After our late afternoon break we no longer had any riders in sight in front or behind so could settle into a more natural pace on the bikes... wasn't long before the 'flat' first day got a little hilly with a section of steep rolling hills within a forest which were a push up and then pedal as much as possible on the backside to allow you to gain the most amount of distance up the next climb... this went on for a few km's.

As the evening drew in we took dinner at a burger place... this is where my introduction to the drink Vita Malz was made... alcohol free beer of sorts... extra sugary and everything a rider needs after 12 hours plus of riding.

After burgers we made a final 7km section to a campground... 195km ridden... 5km short of the target but the opportunity of toilets etc was too good to pass up.
As we settled into the bivvi bags for the night the mosquito's descended ... I was using a head net but the noise of the little fellas buzzing around my face was keeping me awake... then as a light rain started I saw Phil get up dragging his sleeping set up off in the direction of the toilets... no more than 20 minutes later I set off in search of his hideout.

I circled the toilet block... confused to not find him in the warm shower block as that would of been my spot of choice... I shone my headtorch into the communal recreation room but couldn't see anything... as I opened the last door to try into the communal kitchen area I found Phil startled looking like he had just been busted :) ... good find by Phil and it at least allowed some sleep away from bugs and rain.

Day 2 was approached more business like... alarm at 4.30am.. we were packed and moving by 5.00am.


The riding in the morning featured alot of equestrian trail... this means sand.. lots of horrible dragging sand... there is no real technique other than to soft pedal through this stuff.. impossible on a singlespeed so these sections were torture.

Another ominous highlight of the morning was riding past the Gorleben salt mine... now used for storing toxic materials... the huge structure of the mine towering out from forest that surrounded it... guards with alsation dogs patrolled inside the high wire fence.. I was happy to pedal on passed this particular landmark.


Our early start had put us on the route in first place overtaking those that had decided to catch a few extra minutes of sleep that morning... as we pondered the logic of following the gps track through the middle of a corn field we were caught up by course record holder Rene ... he let us know of a spot for breakfast so 10km later after riding a total of 70km that morning we got to have some breakfast... Vita Malz and Schnitzel :)

Soon after breakfast and back on the trail Rene rode away from us leaving me and Phil again to ride our own tempo ... the track was severely overgrown in places with more than a fair share of nettles to keep myself and Phil yelping for a few kilometres.

The lack of opportunity for food and water was again proving a real difficulty to deal with... temperatures were pretty hot so drinking plenty was a necessity ... we must have passed through 6 villages with not only no sign of a shop but no sign of any people !!!
Eventually we spotted a women getting into her car and before I could react Phil was out the saddle sprinting and performed a highly dramatic skid alongside to emphasize our need for water :) Although in general a very reserved nation of people their willingness to assist never came into question and we were soon riding with full hydration packs and water bottles.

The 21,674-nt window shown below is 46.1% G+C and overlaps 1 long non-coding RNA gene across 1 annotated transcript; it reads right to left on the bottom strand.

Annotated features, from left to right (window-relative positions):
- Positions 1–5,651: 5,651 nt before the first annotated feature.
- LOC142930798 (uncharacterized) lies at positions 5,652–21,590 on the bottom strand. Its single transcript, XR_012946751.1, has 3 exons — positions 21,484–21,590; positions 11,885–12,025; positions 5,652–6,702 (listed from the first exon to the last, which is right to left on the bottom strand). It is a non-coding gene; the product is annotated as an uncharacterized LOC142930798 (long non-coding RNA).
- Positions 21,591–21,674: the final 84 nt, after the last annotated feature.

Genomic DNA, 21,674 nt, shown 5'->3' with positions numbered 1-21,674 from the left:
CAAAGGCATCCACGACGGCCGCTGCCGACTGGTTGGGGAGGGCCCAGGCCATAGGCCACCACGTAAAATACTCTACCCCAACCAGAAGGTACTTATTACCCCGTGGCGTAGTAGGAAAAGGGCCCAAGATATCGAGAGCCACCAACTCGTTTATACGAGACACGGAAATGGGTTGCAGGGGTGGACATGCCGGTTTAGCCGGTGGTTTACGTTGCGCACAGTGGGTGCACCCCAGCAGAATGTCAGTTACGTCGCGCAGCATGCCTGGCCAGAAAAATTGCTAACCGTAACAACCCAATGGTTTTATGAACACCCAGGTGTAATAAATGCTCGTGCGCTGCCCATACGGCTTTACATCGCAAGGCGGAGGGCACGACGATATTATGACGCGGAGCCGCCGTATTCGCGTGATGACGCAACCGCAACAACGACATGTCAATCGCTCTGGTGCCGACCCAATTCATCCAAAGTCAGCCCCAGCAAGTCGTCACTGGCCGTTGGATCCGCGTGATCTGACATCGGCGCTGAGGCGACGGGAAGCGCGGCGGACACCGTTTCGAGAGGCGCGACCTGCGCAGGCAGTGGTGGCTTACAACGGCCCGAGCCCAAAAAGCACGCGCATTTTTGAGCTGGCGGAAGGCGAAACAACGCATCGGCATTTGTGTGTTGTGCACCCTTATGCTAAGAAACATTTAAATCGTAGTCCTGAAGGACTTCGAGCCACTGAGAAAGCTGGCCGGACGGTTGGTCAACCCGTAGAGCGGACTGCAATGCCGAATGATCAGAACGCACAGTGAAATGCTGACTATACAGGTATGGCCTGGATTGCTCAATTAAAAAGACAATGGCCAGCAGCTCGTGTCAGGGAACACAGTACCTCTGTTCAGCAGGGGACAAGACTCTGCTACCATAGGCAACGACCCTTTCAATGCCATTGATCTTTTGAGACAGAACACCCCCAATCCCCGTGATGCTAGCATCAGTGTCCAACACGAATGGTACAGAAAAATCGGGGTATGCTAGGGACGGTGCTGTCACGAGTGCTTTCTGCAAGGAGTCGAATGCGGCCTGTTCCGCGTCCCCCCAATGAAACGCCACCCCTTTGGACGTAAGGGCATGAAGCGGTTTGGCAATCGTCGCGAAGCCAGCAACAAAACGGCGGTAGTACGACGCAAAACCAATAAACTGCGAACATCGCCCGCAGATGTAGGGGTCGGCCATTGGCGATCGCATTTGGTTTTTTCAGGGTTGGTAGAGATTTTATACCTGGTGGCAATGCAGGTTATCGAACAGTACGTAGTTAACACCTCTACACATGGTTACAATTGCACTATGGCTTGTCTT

Mid afternoon we came to another confusing section of gps route forcing us through the centre of a copse with no obvious route on the road... at this point we met Gunnar the race organiser who himself was circling trying to figure out what the hell was going on with the course.

Our now group of 3 enjoyed the quiet roads and good weather... taking time out to grab a pizza by a canal.

By the time we hit 200km we had picked up another couple of riders, Edward and Stefan, and the search for a spot to bivvi started... 20km later we were down to a group of 4 riders and by the time we actually found a spot to sleep we had covered 230km. The bivvi spot however was superb ... located back off the road a local school had a sheltered walkway around the edge of the building and the trees and bushes at the front of the building meant we were out of sight to passers by ... a good opportunity to dry out some kit after the few showers we had had towards the end of the days riding but also break out the stove and have a hot drink ... little pleasures in life :)


The start of day 3 was the same deal as day 2 ... 4.30am alarm and away by 5am.

This time we were straight onto the tank plate ...


then off for a short while then back on for what was the longest straight I think I have ever ridden .. sure it was 3 or 4 km long.
Gunnar had warned us today was the start of the 'real' Grenzstein ... kicking off with the 1100m peak called the Brocken... we would pass through the Harz mountains that day and the hills would start.


We made the first 50 or so km pretty easy ... found a guesthouse for coffee and a coke..


after coffee we started the 7km ish climb from around 200m to 1100m ... the climb started nicely through woodland on gravel ... then onto tank plate ... a brief break from climbing on a rocky fireroad descent then back into it with the final 3km being a push up 20 % plus gradient tank plate... nearing the top the weather was raining hard and misty ... a mast appearing out of the mist signified the top..